Somerfield shuts up online shop
And other ebiz nuggets
Somerfield has announced plans to scrap its online shopping business this month.
The supermarket chain's ecommerce division will take its last orders on Sunday, and the business is due to shut on June 25. More than 200 staff will be affected by the move at its 24-7 shopping arm, but Somerfield today declined to comment on job losses.
The company, which last month recorded drooping Q4 sales, also kept schtum on today's FT report that the division - which has a presence on interactive TV channel Open - had been losing up to £1 million a month. Two of its newest depots were busying themselves with as few as 15 orders a week in early May, the article said.
"We may well have a fresh look at the role of ecommerce food retailing within Somerfield in the future," said John von Spreckelsen, the retailer's executive chairman. "But the hard fact is that 24-7 has not been growing and represents a significant distraction to management at a time when its focus has to be on the core Somerfield and Kwik Save business." Somerfield started its online business two years ago.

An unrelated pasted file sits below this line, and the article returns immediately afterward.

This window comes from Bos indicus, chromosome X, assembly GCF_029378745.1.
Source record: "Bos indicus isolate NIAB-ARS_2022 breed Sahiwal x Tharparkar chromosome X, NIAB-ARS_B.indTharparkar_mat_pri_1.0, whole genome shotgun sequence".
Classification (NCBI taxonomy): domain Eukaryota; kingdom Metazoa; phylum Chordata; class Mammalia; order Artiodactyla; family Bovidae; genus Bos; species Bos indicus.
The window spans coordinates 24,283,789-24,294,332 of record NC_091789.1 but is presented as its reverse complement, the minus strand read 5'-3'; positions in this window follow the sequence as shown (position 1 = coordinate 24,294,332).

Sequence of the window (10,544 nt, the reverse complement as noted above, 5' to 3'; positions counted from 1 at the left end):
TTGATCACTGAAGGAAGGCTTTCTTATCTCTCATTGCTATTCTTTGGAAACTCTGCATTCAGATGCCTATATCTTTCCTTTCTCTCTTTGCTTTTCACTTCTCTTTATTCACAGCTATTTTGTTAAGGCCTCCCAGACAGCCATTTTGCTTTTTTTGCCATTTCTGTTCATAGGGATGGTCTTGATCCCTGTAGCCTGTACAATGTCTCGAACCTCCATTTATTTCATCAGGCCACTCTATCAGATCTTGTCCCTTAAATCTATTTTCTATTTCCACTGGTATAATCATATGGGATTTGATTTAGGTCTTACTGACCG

PR and advertising group Chime Communications has agreed to pay £5.8 million for 33 per cent of Web Marketing, the company behind many of those pesky online banner ads. The deal will consist of £4 million cash and around one million Chime shares. Web Marketing was behind the first video banner ads on the Web, for a Peugeot 406.
Scott Svenson, the co-founder of the Seattle Coffee Company, has joined the board of dotcom development and management company eos Internet Ventures.
TeleCity, has finally got its IPO underway. The Internet infrastructure company was to launch today at a fifth below its original asking price. However, shares opened 12.5 per cent above the expected 775p at 872.5p. The launch was originally scheduled for May 23, but was delayed as the dotcom industry took a hammering. The floatation was expected to raise around £120 million to expand the company's business in Europe.
Guardian IT has put in a £70 million bid for UK disaster recovery specialist SafetyNet. The Guardian IT board hopes that the acquisition of SafetyNet will strengthen its position in the European market. It will also gain SafetyNet's sites in Japan and Luxembourg, as well as expanding its presence in Scotland and Manchester. SafetyNet's MD Paul Barry-Walsh said that he would be accepting a senior role at Guardian. ®
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